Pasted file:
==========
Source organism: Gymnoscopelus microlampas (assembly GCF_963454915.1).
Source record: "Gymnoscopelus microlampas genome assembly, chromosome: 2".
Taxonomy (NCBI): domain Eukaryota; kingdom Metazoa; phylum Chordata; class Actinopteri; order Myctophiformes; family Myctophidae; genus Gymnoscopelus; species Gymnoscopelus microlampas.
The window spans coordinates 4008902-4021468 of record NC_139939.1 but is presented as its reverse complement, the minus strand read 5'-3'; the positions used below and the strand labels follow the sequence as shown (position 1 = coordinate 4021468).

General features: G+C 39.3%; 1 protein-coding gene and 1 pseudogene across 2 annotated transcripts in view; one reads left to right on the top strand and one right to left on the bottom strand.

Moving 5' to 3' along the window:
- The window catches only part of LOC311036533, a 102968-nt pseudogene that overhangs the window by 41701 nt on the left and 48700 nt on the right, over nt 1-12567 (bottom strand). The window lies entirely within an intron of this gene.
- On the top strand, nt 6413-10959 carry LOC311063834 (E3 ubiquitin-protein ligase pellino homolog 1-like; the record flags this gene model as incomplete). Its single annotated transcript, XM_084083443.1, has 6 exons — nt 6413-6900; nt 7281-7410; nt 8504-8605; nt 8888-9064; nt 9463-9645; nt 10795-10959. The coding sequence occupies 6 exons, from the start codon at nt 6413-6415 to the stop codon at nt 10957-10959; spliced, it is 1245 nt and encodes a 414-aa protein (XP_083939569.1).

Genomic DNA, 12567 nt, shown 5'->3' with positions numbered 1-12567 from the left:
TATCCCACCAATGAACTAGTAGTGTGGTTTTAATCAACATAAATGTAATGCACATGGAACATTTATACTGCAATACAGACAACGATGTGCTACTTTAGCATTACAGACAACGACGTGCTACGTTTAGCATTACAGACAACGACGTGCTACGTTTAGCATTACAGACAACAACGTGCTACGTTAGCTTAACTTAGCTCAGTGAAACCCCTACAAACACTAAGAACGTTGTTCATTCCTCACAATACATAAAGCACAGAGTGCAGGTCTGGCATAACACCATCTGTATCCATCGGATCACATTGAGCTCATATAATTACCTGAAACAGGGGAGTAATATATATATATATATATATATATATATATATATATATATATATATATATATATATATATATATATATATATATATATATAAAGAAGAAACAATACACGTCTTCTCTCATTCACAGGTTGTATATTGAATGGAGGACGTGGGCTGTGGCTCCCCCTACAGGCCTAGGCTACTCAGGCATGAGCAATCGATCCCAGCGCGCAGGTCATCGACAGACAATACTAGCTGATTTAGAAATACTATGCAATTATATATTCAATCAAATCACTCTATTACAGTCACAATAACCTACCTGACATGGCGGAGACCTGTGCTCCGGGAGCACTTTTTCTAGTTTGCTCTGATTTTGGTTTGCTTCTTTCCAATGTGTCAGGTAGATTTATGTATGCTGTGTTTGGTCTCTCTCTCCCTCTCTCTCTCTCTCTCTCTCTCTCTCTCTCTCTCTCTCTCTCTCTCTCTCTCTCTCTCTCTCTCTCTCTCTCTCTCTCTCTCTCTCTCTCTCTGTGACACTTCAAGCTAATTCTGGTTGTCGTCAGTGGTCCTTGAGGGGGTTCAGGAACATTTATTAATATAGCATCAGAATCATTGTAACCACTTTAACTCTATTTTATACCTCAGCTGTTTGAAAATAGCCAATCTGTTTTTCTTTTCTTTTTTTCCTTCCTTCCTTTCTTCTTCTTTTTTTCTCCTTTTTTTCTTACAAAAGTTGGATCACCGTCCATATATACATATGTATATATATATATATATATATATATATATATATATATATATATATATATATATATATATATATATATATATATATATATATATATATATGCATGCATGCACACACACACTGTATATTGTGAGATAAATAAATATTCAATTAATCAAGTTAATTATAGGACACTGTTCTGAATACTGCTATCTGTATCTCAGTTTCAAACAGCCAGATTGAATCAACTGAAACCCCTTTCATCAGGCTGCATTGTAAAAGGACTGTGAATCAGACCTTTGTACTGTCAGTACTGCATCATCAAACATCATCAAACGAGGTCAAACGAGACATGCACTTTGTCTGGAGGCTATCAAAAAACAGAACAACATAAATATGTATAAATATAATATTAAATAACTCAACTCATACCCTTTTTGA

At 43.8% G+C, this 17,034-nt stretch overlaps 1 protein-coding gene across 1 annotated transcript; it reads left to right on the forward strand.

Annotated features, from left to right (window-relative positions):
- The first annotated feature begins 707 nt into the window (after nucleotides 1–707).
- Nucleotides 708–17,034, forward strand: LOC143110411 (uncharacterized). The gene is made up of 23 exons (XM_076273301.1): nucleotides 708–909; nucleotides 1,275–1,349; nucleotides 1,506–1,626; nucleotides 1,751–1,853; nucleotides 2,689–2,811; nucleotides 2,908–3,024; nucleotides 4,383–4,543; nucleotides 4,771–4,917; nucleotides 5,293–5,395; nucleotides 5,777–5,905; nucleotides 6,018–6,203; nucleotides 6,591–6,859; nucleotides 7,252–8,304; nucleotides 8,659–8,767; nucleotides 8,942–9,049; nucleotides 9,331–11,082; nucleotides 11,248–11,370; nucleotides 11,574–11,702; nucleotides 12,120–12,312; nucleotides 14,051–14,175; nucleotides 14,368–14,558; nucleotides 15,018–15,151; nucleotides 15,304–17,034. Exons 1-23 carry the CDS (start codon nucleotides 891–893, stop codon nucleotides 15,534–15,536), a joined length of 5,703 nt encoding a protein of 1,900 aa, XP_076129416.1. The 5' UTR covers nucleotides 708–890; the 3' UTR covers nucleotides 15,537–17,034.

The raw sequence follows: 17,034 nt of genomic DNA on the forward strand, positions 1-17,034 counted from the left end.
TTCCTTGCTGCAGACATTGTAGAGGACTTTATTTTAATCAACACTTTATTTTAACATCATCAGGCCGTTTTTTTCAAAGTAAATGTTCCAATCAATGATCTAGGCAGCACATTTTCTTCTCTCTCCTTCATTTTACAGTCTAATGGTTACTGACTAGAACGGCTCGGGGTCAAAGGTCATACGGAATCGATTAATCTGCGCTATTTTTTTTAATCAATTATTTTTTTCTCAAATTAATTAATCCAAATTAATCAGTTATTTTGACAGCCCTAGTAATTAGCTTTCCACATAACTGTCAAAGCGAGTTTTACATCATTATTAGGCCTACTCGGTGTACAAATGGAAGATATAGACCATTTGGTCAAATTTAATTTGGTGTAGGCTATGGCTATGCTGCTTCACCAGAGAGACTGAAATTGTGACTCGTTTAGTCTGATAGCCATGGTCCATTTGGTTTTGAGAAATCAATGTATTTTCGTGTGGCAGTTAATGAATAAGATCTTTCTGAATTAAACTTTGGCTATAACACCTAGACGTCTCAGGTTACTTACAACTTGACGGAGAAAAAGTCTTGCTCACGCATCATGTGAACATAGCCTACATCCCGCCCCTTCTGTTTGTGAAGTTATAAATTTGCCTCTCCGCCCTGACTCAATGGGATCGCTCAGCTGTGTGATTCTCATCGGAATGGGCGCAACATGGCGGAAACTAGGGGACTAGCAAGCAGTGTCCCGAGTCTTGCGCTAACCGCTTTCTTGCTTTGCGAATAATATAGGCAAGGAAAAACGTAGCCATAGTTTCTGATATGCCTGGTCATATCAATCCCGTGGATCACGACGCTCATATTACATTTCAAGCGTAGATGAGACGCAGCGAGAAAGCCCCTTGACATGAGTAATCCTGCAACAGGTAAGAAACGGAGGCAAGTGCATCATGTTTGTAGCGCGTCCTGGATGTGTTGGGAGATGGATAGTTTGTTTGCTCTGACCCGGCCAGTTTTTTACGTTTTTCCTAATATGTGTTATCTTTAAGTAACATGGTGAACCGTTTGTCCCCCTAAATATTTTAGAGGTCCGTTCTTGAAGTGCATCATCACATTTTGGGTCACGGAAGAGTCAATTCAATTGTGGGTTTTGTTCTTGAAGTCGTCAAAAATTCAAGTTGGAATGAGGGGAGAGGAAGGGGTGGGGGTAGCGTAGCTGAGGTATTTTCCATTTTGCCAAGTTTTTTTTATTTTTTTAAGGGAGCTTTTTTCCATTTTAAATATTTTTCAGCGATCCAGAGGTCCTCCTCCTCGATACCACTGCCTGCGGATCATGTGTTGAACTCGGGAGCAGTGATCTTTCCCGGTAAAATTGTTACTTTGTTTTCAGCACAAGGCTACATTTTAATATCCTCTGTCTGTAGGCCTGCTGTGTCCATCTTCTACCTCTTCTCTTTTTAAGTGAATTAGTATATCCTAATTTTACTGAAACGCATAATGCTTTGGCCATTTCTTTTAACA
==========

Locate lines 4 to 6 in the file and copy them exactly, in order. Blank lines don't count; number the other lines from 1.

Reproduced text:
The window spans coordinates 4008902-4021468 of record NC_139939.1 but is presented as its reverse complement, the minus strand read 5'-3'; the positions used below and the strand labels follow the sequence as shown (position 1 = coordinate 4021468).

General features: G+C 39.3%; 1 protein-coding gene and 1 pseudogene across 2 annotated transcripts in view; one reads left to right on the top strand and one right to left on the bottom strand.

Moving 5' to 3' along the window: